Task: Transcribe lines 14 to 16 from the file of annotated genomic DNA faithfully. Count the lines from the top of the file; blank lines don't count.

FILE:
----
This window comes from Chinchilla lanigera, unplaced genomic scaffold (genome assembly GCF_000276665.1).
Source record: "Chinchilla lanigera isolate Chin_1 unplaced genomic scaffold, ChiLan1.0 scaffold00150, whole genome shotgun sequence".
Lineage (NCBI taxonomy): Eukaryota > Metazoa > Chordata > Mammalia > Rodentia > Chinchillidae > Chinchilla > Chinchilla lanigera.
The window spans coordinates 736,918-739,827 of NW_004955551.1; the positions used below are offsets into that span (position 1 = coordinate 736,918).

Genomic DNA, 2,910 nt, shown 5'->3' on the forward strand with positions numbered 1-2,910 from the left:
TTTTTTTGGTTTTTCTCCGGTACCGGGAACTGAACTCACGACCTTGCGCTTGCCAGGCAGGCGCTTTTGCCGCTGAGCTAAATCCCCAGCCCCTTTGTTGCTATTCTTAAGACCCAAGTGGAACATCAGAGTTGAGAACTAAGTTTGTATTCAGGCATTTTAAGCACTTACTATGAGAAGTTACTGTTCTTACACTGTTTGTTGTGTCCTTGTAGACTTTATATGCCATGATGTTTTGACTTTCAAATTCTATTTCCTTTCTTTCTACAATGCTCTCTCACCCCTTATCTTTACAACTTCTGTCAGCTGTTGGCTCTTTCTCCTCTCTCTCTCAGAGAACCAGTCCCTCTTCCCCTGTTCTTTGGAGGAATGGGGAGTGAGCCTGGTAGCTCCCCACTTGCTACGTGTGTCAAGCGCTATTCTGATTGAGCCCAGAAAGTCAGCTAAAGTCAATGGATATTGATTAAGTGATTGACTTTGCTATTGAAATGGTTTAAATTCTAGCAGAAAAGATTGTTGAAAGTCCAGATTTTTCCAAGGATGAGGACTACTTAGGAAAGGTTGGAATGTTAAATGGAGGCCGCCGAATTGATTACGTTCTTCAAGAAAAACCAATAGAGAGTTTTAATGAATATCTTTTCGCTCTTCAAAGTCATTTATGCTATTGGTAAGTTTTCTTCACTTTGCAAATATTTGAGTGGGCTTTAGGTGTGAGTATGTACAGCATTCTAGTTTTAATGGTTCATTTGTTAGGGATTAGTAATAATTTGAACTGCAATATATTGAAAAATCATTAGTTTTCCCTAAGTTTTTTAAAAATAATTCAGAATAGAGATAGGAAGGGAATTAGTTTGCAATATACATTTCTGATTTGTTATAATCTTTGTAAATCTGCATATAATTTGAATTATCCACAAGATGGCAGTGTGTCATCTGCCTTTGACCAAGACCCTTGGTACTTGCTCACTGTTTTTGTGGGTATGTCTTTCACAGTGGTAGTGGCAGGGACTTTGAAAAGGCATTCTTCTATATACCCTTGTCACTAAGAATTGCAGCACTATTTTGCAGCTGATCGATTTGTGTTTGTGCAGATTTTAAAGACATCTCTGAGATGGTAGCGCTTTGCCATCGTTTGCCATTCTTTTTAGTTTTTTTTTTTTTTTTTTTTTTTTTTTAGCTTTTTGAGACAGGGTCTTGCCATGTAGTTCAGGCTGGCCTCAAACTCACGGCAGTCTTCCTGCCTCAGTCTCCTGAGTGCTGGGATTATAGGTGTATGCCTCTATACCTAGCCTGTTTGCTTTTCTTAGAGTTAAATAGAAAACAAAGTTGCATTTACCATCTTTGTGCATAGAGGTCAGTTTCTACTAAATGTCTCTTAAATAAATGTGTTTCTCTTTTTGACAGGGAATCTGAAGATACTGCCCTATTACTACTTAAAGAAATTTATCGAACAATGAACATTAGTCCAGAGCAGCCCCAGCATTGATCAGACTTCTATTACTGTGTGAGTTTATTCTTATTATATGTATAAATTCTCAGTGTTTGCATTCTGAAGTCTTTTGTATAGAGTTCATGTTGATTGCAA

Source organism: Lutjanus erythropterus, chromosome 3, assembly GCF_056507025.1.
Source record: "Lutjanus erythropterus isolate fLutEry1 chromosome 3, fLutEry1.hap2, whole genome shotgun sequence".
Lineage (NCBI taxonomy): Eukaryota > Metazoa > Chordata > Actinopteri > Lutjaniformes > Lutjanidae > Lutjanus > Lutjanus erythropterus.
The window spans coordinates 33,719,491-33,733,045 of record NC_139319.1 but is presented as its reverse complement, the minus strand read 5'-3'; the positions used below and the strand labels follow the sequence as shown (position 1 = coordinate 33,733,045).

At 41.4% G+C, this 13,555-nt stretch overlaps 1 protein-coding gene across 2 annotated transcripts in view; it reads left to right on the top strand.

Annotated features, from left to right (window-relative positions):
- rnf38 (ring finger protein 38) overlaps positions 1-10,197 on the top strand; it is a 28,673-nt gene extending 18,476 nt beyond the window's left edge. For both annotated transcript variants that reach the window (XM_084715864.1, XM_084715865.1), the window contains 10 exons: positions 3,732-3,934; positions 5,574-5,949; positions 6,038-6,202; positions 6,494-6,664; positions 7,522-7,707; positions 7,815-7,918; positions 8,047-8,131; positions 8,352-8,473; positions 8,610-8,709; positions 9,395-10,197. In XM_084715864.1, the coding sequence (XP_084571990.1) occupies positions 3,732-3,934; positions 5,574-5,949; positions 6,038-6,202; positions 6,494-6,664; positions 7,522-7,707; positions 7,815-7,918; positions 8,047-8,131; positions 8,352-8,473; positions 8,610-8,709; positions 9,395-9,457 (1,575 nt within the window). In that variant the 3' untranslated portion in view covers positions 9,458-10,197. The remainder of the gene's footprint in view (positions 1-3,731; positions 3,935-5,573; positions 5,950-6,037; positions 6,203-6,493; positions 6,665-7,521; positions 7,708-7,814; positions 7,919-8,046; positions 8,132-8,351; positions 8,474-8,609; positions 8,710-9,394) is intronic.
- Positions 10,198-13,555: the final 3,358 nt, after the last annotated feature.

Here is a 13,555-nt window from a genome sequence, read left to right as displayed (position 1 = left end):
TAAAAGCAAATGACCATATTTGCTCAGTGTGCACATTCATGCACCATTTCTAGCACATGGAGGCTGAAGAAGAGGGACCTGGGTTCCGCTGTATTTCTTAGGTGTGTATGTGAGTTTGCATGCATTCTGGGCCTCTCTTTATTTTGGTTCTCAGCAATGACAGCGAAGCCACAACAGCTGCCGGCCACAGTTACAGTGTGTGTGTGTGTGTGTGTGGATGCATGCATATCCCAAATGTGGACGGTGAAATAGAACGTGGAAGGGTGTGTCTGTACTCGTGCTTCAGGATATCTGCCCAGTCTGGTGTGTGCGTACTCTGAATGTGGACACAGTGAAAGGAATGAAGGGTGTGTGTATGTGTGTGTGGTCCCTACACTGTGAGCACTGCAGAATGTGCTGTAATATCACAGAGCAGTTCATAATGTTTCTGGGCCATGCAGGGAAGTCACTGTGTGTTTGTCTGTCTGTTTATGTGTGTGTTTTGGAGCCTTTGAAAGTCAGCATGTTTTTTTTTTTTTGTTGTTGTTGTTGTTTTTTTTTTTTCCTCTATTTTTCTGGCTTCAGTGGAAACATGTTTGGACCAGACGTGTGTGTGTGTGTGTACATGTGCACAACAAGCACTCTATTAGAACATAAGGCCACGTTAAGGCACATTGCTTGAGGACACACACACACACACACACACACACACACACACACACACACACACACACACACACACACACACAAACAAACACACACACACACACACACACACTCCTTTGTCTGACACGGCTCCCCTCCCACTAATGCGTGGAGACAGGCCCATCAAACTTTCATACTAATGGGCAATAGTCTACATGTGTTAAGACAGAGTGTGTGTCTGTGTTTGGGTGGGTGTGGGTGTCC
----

- Positions 10,198-13,555: the final 3,358 nt, after the last annotated feature.

Here is a 13,555-nt window from a genome sequence, read left to right as displayed (position 1 = left end):
TAAAAGCAAATGACCATATTTGCTCAGTGTGCACATTCATGCACCATTTCTAGCACATGGAGGCTGAAGAAGAGGGACCTGGGTTCCGCTGTATTTCTTAGGTGTGTATGTGAGTTTGCATGCATTCTGGGCCTCTCTTTATTTTGGTTCTCAGCAATGACAGCGAAGCCACAACAGCTGCCGGCCACAGTTACAGTGTGTGTGTGTGTGTGTGTGGATGCATGCATATCCCAAATGTGGACGGTGAAATAGAACGTGGAAGGGTGTGTCTGTACTCGTGCTTCAGGATATCTGCCCAGTCTGGTGTGTGCGTACTCTGAATGTGGACACAGTGAAAGGAATGAAGGGTGTGTGTATGTGTGTGTGGTCCCTACACTGTGAGCACTGCAGAATGTGCTGTAATATCACAGAGCAGTTCATAATGTTTCTGGGCCATGCAGGGAAGTCACTGTGTGTTTGTCTGTCTGTTTATGTGTGTGTTTTGGAGCCTTTGAAAGTCAGCATGTTTTTTTTTTTTTGTTGTTGTTGTTGTTTTTTTTTTTTCCTCTATTTTTCTGGCTTCAGTGGAAACATGTTTGGACCAGACGTGTGTGTGTGTGTGTACATGTGCACAACAAGCACTCTATTAGAACATAAGGCCACGTTAAGGCACATTGCTTGAGGACACACACACACACACACACACACACACACACACACACACACACACACACACACACACACACACAAACAAACACACACACACACACACACACACTCCTTTGTCTGACACGGCTCCCCTCCCACTAATGCGTGGAGACAGGCCCATCAAACTTTCATACTAATGGGCAATAGTCTACATGTGTTAAGACAGAGTGTGTGTCTGTGTTTGGGTGGGTGTGGGTGTCC